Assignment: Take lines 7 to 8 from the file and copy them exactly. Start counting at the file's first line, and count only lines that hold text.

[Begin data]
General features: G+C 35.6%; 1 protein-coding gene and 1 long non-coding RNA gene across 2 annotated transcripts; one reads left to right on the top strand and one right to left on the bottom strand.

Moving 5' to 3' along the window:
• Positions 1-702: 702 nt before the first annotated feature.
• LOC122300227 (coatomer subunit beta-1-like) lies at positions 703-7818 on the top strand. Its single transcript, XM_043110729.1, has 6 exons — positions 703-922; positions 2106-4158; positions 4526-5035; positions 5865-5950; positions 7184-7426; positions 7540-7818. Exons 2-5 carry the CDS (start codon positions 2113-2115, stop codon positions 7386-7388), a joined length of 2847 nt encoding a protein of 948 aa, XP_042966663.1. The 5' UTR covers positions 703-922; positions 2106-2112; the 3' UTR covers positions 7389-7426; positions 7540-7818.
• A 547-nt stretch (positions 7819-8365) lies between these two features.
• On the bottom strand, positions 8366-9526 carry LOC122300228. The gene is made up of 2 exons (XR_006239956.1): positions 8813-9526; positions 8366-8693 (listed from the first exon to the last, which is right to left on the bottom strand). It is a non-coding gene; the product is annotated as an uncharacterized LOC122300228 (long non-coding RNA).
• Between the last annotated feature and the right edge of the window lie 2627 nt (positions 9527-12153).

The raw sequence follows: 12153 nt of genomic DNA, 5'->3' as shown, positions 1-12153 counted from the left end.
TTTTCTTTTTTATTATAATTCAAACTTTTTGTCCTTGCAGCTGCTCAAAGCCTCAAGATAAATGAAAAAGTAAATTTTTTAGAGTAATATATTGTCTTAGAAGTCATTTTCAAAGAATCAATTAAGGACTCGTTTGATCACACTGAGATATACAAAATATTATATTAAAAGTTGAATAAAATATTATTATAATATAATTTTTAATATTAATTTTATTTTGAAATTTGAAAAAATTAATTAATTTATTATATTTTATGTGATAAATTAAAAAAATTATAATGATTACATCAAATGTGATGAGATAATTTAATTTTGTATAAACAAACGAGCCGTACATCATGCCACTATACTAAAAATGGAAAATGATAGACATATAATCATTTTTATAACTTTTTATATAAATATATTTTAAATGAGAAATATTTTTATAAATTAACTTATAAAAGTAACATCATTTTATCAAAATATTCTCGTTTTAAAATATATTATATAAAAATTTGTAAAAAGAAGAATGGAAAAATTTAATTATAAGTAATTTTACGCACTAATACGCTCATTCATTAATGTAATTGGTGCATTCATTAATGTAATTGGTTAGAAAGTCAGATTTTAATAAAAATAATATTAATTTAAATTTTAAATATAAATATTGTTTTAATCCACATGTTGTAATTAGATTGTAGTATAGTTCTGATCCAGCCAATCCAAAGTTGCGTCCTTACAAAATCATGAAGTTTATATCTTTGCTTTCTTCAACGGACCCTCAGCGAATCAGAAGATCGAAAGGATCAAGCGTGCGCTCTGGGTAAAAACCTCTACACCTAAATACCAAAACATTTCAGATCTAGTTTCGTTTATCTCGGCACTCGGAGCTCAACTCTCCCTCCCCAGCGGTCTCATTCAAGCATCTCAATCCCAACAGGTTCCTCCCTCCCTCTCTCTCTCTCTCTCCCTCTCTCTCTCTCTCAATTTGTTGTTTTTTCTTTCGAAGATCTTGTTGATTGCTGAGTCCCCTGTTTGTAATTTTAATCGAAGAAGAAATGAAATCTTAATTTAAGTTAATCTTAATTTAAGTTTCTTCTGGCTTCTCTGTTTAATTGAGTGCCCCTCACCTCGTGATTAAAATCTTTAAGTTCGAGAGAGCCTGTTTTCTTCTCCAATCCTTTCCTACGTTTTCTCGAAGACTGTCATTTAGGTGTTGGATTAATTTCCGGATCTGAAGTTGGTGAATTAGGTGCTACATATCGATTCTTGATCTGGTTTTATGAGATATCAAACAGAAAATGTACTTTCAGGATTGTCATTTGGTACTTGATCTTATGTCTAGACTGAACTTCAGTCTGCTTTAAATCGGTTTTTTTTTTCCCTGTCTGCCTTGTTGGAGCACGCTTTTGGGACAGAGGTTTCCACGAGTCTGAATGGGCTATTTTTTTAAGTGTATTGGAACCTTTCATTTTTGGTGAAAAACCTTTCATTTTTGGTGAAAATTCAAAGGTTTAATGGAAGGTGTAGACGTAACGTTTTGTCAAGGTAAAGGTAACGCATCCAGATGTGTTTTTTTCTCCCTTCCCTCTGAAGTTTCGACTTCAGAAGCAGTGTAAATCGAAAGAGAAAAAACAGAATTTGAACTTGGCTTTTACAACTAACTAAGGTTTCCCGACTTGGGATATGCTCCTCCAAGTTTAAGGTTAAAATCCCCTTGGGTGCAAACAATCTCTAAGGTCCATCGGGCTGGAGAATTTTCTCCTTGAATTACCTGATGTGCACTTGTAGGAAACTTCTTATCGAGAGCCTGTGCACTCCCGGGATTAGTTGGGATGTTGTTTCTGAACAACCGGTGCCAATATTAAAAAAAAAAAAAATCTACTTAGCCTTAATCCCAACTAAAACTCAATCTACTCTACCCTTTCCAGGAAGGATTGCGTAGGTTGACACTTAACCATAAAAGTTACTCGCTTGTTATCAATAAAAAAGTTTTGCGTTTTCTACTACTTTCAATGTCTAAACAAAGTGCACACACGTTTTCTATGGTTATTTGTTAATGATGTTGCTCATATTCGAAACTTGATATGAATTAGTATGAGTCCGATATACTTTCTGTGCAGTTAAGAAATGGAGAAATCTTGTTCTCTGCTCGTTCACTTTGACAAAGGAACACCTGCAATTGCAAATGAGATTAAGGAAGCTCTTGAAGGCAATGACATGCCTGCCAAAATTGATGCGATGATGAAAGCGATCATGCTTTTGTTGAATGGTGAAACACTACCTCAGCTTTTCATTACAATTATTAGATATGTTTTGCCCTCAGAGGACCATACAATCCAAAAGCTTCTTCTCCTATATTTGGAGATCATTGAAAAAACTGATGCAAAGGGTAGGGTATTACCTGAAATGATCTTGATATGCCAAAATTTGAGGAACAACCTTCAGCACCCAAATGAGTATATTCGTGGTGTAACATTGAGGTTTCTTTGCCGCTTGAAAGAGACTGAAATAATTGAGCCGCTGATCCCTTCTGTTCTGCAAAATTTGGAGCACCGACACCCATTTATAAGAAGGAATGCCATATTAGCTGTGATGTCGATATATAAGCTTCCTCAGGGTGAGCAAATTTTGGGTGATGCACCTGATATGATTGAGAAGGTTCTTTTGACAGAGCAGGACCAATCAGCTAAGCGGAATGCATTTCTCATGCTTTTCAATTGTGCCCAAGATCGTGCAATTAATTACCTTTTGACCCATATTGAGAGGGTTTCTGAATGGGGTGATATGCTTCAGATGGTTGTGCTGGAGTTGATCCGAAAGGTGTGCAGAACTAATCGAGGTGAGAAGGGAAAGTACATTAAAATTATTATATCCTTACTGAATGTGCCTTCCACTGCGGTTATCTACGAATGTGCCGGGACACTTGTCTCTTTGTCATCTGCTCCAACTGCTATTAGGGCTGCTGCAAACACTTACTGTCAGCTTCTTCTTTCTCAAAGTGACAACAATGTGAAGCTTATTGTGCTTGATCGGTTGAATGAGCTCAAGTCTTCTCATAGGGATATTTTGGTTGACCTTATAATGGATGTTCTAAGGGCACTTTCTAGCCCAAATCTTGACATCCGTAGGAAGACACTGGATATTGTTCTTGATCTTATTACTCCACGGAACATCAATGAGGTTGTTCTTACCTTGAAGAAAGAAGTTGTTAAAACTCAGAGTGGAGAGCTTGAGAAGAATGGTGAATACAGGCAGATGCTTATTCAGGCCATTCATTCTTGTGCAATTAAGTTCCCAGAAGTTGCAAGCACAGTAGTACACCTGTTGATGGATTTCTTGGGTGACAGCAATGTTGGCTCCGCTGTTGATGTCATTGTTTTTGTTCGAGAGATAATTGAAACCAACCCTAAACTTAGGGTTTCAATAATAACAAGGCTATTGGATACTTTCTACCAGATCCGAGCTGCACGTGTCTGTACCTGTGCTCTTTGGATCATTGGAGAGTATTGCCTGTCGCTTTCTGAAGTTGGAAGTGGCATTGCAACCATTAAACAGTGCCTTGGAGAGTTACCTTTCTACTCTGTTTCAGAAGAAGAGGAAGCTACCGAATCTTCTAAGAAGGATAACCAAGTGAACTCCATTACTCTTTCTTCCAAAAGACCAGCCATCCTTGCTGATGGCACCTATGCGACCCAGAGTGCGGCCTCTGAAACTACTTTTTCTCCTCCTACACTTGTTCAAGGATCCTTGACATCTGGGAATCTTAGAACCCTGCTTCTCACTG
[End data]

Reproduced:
• Between the last annotated feature and the right edge of the window lie 2627 nt (positions 9527-12153).

The raw sequence follows: 12153 nt of genomic DNA, 5'->3' as shown, positions 1-12153 counted from the left end.